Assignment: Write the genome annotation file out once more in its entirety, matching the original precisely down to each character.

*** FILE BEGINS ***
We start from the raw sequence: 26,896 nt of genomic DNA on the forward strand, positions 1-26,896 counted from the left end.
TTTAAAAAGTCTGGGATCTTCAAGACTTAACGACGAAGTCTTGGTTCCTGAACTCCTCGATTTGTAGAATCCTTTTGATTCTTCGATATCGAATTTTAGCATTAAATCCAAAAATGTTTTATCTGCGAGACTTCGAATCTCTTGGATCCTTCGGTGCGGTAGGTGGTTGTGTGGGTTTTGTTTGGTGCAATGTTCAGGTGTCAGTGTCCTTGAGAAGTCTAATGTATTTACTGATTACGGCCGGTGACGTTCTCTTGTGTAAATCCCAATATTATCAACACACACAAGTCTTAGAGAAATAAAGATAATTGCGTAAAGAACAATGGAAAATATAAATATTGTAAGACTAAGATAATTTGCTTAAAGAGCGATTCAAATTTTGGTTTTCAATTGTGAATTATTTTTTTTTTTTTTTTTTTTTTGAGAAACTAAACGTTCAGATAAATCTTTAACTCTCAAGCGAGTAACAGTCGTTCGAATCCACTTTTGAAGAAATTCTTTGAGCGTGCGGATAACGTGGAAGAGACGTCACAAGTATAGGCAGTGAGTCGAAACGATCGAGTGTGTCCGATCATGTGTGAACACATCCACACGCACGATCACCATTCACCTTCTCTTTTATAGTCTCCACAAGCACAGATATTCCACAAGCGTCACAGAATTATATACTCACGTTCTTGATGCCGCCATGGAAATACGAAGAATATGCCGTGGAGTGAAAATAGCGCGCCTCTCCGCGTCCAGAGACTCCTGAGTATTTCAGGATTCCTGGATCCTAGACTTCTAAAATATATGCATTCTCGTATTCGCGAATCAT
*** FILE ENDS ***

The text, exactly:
We start from the raw sequence: 26,896 nt of genomic DNA on the forward strand, positions 1-26,896 counted from the left end.
TTTAAAAAGTCTGGGATCTTCAAGACTTAACGACGAAGTCTTGGTTCCTGAACTCCTCGATTTGTAGAATCCTTTTGATTCTTCGATATCGAATTTTAGCATTAAATCCAAAAATGTTTTATCTGCGAGACTTCGAATCTCTTGGATCCTTCGGTGCGGTAGGTGGTTGTGTGGGTTTTGTTTGGTGCAATGTTCAGGTGTCAGTGTCCTTGAGAAGTCTAATGTATTTACTGATTACGGCCGGTGACGTTCTCTTGTGTAAATCCCAATATTATCAACACACACAAGTCTTAGAGAAATAAAGATAATTGCGTAAAGAACAATGGAAAATATAAATATTGTAAGACTAAGATAATTTGCTTAAAGAGCGATTCAAATTTTGGTTTTCAATTGTGAATTATTTTTTTTTTTTTTTTTTTTTTGAGAAACTAAACGTTCAGATAAATCTTTAACTCTCAAGCGAGTAACAGTCGTTCGAATCCACTTTTGAAGAAATTCTTTGAGCGTGCGGATAACGTGGAAGAGACGTCACAAGTATAGGCAGTGAGTCGAAACGATCGAGTGTGTCCGATCATGTGTGAACACATCCACACGCACGATCACCATTCACCTTCTCTTTTATAGTCTCCACAAGCACAGATATTCCACAAGCGTCACAGAATTATATACTCACGTTCTTGATGCCGCCATGGAAATACGAAGAATATGCCGTGGAGTGAAAATAGCGCGCCTCTCCGCGTCCAGAGACTCCTGAGTATTTCAGGATTCCTGGATCCTAGACTTCTAAAATATATGCATTCTCGTATTCGCGAATCAT